The past few weeks I’ve been eagerly watching a variety of Japanese television, and I noticed something very peculiar (for an American).
The few Japanese dramas I’ve seen actually end. They build to an end and then just stop. They don’t drag it out for season after season, allowing different seasons to suffer based on actor/actress-negotiations and writers having off-years. They don’t end on ridiculous season cliffhanger-after-season cliffhanger. They have a well-defined endpoint and, by building to it, they keep the story fresh and force it to have a suitable length.
This isn’t to say that the Japanese dramas I’ve seen don’t go on for multiple seasons. But, I would assert that sequels (should) only happen when there is sufficient audience demand for one and when the storytellers think they have another story to tell.
Contrast that with American TV – the seasons are built not for any plot reason, but because a TV studio needs to have sufficient content to fill the months of September to May/June. Seasons are renewed, not because of a deep creative reason or even necessarily because of audience demand, but because of a misguided sense of momentum. This doesn’t always turn into a disaster (I believe House MD, despite its traditional has maintained a reasonable level of quality each season through the quality of its casting and writing), but even series that I thoroughly enjoy like Smallville have had their fair share of “useless filler” episodes and bad seasons.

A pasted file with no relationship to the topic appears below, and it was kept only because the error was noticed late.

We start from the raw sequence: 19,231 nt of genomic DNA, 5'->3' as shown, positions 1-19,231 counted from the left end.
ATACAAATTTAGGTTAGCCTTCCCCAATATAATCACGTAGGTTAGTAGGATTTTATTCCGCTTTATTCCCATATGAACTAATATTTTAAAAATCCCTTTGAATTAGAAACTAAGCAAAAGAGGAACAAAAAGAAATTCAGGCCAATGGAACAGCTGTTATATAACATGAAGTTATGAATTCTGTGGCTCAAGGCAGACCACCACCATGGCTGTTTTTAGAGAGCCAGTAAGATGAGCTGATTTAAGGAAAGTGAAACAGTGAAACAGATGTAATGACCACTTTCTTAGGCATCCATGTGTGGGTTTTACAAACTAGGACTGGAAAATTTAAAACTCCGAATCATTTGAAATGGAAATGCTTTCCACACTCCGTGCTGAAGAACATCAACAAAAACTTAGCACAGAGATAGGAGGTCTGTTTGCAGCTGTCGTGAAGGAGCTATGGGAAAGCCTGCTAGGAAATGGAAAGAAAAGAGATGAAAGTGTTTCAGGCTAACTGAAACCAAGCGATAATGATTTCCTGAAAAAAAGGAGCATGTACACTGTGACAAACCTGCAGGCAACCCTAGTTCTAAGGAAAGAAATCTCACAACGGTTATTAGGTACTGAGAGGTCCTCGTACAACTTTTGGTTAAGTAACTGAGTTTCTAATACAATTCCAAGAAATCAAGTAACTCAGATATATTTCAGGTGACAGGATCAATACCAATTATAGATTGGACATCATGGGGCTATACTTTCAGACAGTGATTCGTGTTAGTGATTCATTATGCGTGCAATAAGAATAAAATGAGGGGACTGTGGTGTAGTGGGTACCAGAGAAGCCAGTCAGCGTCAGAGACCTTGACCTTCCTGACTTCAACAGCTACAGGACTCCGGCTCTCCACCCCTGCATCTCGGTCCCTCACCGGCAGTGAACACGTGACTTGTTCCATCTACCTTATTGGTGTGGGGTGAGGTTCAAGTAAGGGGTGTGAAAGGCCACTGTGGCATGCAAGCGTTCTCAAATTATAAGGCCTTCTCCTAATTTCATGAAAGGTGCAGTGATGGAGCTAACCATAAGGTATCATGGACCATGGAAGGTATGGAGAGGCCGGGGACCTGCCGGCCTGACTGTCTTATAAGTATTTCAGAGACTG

In my humble opinion, it’d be far better to adopt the miniseries format. It prevents writers from creating ridiculous plot devices to keep a story going way past its prime (and past when its actors begin leaving for greener pastures), and it maintains a quality of production which only a purpose-driven creative process can lead to.
Given the challenges of the TV business, I’d say its at least worth a shot for an American TV studio to try.2 Comments